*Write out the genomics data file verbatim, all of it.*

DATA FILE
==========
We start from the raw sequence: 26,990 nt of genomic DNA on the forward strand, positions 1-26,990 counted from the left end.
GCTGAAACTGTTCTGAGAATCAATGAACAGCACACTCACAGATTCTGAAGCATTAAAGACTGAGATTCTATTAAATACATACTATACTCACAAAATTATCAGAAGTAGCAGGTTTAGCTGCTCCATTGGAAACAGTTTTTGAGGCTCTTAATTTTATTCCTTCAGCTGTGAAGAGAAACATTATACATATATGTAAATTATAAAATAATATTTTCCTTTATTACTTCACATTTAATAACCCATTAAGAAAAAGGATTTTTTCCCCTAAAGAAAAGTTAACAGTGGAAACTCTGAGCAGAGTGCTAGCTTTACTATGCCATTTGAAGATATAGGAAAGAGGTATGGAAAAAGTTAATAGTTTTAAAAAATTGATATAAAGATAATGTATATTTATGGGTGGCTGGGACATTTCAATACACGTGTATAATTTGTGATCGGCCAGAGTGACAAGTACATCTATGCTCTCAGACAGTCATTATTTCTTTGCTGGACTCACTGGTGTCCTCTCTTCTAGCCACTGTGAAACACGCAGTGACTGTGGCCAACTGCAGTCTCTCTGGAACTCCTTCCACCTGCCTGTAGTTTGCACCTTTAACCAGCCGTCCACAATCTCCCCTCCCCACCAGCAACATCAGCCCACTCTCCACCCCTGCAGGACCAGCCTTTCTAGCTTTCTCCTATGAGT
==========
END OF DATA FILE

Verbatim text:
We start from the raw sequence: 26,990 nt of genomic DNA on the forward strand, positions 1-26,990 counted from the left end.
GCTGAAACTGTTCTGAGAATCAATGAACAGCACACTCACAGATTCTGAAGCATTAAAGACTGAGATTCTATTAAATACATACTATACTCACAAAATTATCAGAAGTAGCAGGTTTAGCTGCTCCATTGGAAACAGTTTTTGAGGCTCTTAATTTTATTCCTTCAGCTGTGAAGAGAAACATTATACATATATGTAAATTATAAAATAATATTTTCCTTTATTACTTCACATTTAATAACCCATTAAGAAAAAGGATTTTTTCCCCTAAAGAAAAGTTAACAGTGGAAACTCTGAGCAGAGTGCTAGCTTTACTATGCCATTTGAAGATATAGGAAAGAGGTATGGAAAAAGTTAATAGTTTTAAAAAATTGATATAAAGATAATGTATATTTATGGGTGGCTGGGACATTTCAATACACGTGTATAATTTGTGATCGGCCAGAGTGACAAGTACATCTATGCTCTCAGACAGTCATTATTTCTTTGCTGGACTCACTGGTGTCCTCTCTTCTAGCCACTGTGAAACACGCAGTGACTGTGGCCAACTGCAGTCTCTCTGGAACTCCTTCCACCTGCCTGTAGTTTGCACCTTTAACCAGCCGTCCACAATCTCCCCTCCCCACCAGCAACATCAGCCCACTCTCCACCCCTGCAGGACCAGCCTTTCTAGCTTTCTCCTATGAGT